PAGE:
In 1967, while vacationing in Austria, Roger decided to visit Peggy in Naples. That weekend was the beginning of their life together – they got engaged, married, had two beautiful children and life was good. Roger had his own successful bond market research business, which Peggy helped him run. Their children were doing well, they enjoyed wonderful skiing and beach vacations as a family, and they were happily married.

But, in 2004 Roger noticed some changes in Peggy’s memory, and at the age of 61, Peggy was diagnosed with Alzheimer’s. That, however, is not where the love story ends….in fact, it is in this incredible challenge, that this love story blossoms. Caregiving for someone with Alzheimer’s is no easy task, and Roger acknowledges that there are many challenges and he feels quite blessed that he has the resources to have help in the home so that he is not caring for Peggy alone. There are over 16 million people providing unpaid care for someone living with Alzheimer’s, and the toll on the health of the caregiver is often overlooked.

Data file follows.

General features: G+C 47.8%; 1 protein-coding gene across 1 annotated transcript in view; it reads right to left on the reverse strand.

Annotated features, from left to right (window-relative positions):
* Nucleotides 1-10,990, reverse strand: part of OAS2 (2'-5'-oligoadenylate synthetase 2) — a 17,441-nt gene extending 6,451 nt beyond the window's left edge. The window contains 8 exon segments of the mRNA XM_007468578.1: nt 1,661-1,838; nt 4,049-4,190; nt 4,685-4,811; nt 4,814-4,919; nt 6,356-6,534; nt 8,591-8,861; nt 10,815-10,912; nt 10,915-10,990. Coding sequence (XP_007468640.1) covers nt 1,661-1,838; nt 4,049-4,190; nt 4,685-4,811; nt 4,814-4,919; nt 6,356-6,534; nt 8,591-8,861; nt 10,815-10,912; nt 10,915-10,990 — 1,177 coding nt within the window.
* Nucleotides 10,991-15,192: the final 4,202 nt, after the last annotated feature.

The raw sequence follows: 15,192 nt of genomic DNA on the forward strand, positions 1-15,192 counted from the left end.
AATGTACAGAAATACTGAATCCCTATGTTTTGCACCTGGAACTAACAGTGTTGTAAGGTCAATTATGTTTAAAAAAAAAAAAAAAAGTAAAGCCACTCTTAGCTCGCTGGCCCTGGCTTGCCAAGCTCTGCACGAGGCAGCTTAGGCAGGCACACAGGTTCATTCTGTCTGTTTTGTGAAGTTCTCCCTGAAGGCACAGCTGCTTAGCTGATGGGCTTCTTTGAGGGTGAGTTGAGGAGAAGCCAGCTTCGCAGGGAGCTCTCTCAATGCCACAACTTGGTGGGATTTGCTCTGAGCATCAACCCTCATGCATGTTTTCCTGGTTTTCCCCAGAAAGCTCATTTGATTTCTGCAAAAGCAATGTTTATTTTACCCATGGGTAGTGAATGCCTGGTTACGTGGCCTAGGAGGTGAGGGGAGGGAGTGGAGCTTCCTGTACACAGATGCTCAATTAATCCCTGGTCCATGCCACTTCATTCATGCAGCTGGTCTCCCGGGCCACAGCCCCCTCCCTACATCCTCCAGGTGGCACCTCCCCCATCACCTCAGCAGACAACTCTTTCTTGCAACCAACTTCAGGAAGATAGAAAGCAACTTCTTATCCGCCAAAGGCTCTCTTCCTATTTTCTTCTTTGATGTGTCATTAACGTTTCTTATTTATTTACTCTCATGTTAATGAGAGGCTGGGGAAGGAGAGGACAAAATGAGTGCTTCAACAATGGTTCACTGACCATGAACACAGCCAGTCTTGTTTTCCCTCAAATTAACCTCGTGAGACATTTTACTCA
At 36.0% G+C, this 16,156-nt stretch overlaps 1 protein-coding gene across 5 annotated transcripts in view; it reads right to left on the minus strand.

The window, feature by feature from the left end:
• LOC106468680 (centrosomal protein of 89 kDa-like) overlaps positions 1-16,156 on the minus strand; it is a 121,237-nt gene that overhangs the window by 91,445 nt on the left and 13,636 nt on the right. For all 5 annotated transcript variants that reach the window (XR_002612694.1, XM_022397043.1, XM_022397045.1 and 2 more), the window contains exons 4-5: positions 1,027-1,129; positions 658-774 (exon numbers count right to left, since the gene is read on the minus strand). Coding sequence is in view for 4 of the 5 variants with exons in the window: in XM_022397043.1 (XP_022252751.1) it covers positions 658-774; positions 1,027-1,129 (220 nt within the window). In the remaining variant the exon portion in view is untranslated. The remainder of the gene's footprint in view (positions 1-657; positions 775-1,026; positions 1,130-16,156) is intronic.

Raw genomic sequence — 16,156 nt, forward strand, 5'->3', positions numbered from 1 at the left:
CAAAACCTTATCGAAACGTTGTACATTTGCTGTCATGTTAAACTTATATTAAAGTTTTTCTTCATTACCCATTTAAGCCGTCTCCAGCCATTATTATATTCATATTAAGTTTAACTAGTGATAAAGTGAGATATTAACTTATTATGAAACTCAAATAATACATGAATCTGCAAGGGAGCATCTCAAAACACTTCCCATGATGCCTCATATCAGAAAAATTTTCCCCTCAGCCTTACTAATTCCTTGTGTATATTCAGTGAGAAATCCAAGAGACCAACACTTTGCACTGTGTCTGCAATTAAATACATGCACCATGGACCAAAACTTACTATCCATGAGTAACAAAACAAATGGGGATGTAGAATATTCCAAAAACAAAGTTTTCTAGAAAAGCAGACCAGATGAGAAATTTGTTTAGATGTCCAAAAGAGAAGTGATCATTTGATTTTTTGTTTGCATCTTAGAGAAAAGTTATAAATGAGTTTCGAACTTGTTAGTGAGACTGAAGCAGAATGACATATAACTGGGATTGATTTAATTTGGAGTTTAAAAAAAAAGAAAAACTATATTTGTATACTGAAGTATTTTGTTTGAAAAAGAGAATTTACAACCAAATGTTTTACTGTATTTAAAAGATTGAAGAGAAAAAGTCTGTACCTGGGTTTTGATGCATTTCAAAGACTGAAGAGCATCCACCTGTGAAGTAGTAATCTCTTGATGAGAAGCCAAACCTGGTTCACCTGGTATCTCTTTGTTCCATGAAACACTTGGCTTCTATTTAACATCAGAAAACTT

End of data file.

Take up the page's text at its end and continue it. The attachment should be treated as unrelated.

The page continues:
While Peggy is now non-verbal, she still communicates via her stuffed animals, facial expressions and mischievous ways. As Roger and I sit at lunch, his love for his wife is evident, and while the challenges are difficult, he told me that ‘the love story continues’, even 15 years into an Alzheimer’s diagnosis.

 I am sharing his and Peggy’s story as a beacon of hope for all those living with Alzheimer’s, and all those caregivers struggling – Roger and Peggy found beauty in the cards that they were dealt, and they refuse to be defined by a disease that has robbed them of so much. They are an inspiration, and I hope that reading their story will bring a smile to your face, a light in your heart, and new hope that with love, life can still be beautiful, no matter the challenge.